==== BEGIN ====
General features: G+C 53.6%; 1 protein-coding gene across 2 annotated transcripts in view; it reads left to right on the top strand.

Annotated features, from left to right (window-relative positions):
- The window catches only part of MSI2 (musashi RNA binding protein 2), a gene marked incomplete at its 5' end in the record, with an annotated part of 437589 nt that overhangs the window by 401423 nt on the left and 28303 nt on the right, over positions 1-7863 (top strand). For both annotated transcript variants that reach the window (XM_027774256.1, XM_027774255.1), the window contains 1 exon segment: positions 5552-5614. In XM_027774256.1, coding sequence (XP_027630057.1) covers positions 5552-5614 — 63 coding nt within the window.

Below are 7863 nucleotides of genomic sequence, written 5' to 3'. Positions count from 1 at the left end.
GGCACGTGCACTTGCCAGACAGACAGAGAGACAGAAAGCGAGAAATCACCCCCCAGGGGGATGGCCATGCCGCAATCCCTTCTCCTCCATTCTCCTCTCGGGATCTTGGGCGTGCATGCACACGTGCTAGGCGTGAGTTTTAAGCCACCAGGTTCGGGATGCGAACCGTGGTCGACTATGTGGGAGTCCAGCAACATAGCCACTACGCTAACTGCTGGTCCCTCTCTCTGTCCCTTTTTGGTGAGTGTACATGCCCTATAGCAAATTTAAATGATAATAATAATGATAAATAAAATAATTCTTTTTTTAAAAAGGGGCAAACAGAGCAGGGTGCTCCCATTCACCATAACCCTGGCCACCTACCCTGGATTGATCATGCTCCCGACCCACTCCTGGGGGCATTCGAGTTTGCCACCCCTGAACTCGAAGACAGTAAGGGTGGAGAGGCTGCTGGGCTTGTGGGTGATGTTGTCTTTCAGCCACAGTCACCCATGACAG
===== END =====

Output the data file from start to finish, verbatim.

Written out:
General features: G+C 53.6%; 1 protein-coding gene across 2 annotated transcripts in view; it reads left to right on the top strand.

Annotated features, from left to right (window-relative positions):
- The window catches only part of MSI2 (musashi RNA binding protein 2), a gene marked incomplete at its 5' end in the record, with an annotated part of 437589 nt that overhangs the window by 401423 nt on the left and 28303 nt on the right, over positions 1-7863 (top strand). For both annotated transcript variants that reach the window (XM_027774256.1, XM_027774255.1), the window contains 1 exon segment: positions 5552-5614. In XM_027774256.1, coding sequence (XP_027630057.1) covers positions 5552-5614 — 63 coding nt within the window.

Below are 7863 nucleotides of genomic sequence, written 5' to 3'. Positions count from 1 at the left end.
GGCACGTGCACTTGCCAGACAGACAGAGAGACAGAAAGCGAGAAATCACCCCCCAGGGGGATGGCCATGCCGCAATCCCTTCTCCTCCATTCTCCTCTCGGGATCTTGGGCGTGCATGCACACGTGCTAGGCGTGAGTTTTAAGCCACCAGGTTCGGGATGCGAACCGTGGTCGACTATGTGGGAGTCCAGCAACATAGCCACTACGCTAACTGCTGGTCCCTCTCTCTGTCCCTTTTTGGTGAGTGTACATGCCCTATAGCAAATTTAAATGATAATAATAATGATAAATAAAATAATTCTTTTTTTAAAAAGGGGCAAACAGAGCAGGGTGCTCCCATTCACCATAACCCTGGCCACCTACCCTGGATTGATCATGCTCCCGACCCACTCCTGGGGGCATTCGAGTTTGCCACCCCTGAACTCGAAGACAGTAAGGGTGGAGAGGCTGCTGGGCTTGTGGGTGATGTTGTCTTTCAGCCACAGTCACCCATGACAG